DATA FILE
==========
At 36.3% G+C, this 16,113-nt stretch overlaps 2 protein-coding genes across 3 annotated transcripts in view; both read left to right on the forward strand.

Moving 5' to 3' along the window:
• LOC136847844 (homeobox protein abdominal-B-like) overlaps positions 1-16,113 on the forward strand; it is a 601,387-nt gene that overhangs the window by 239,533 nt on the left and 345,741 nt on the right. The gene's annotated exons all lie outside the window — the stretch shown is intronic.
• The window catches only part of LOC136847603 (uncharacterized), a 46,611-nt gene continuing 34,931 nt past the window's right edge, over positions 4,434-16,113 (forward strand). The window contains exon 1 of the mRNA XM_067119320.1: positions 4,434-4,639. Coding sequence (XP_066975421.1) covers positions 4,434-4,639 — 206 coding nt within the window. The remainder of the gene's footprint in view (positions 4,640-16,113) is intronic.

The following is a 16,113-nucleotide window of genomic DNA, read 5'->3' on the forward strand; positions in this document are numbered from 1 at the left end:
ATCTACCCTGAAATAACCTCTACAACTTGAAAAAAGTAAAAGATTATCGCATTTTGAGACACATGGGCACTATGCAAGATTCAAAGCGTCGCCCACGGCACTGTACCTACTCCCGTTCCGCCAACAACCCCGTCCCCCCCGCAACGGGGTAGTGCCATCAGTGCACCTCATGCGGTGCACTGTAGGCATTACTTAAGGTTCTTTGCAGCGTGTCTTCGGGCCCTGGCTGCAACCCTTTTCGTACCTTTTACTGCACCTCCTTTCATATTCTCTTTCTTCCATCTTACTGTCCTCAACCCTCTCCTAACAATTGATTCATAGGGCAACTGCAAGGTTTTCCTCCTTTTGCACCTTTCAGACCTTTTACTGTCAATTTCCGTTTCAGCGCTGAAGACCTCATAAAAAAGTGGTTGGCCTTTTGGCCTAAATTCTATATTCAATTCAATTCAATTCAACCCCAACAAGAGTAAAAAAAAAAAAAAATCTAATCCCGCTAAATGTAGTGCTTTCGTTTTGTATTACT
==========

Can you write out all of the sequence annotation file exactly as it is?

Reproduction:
At 36.3% G+C, this 16,113-nt stretch overlaps 2 protein-coding genes across 3 annotated transcripts in view; both read left to right on the forward strand.

Moving 5' to 3' along the window:
• LOC136847844 (homeobox protein abdominal-B-like) overlaps positions 1-16,113 on the forward strand; it is a 601,387-nt gene that overhangs the window by 239,533 nt on the left and 345,741 nt on the right. The gene's annotated exons all lie outside the window — the stretch shown is intronic.
• The window catches only part of LOC136847603 (uncharacterized), a 46,611-nt gene continuing 34,931 nt past the window's right edge, over positions 4,434-16,113 (forward strand). The window contains exon 1 of the mRNA XM_067119320.1: positions 4,434-4,639. Coding sequence (XP_066975421.1) covers positions 4,434-4,639 — 206 coding nt within the window. The remainder of the gene's footprint in view (positions 4,640-16,113) is intronic.

The following is a 16,113-nucleotide window of genomic DNA, read 5'->3' on the forward strand; positions in this document are numbered from 1 at the left end:
ATCTACCCTGAAATAACCTCTACAACTTGAAAAAAGTAAAAGATTATCGCATTTTGAGACACATGGGCACTATGCAAGATTCAAAGCGTCGCCCACGGCACTGTACCTACTCCCGTTCCGCCAACAACCCCGTCCCCCCCGCAACGGGGTAGTGCCATCAGTGCACCTCATGCGGTGCACTGTAGGCATTACTTAAGGTTCTTTGCAGCGTGTCTTCGGGCCCTGGCTGCAACCCTTTTCGTACCTTTTACTGCACCTCCTTTCATATTCTCTTTCTTCCATCTTACTGTCCTCAACCCTCTCCTAACAATTGATTCATAGGGCAACTGCAAGGTTTTCCTCCTTTTGCACCTTTCAGACCTTTTACTGTCAATTTCCGTTTCAGCGCTGAAGACCTCATAAAAAAGTGGTTGGCCTTTTGGCCTAAATTCTATATTCAATTCAATTCAATTCAACCCCAACAAGAGTAAAAAAAAAAAAAAATCTAATCCCGCTAAATGTAGTGCTTTCGTTTTGTATTACT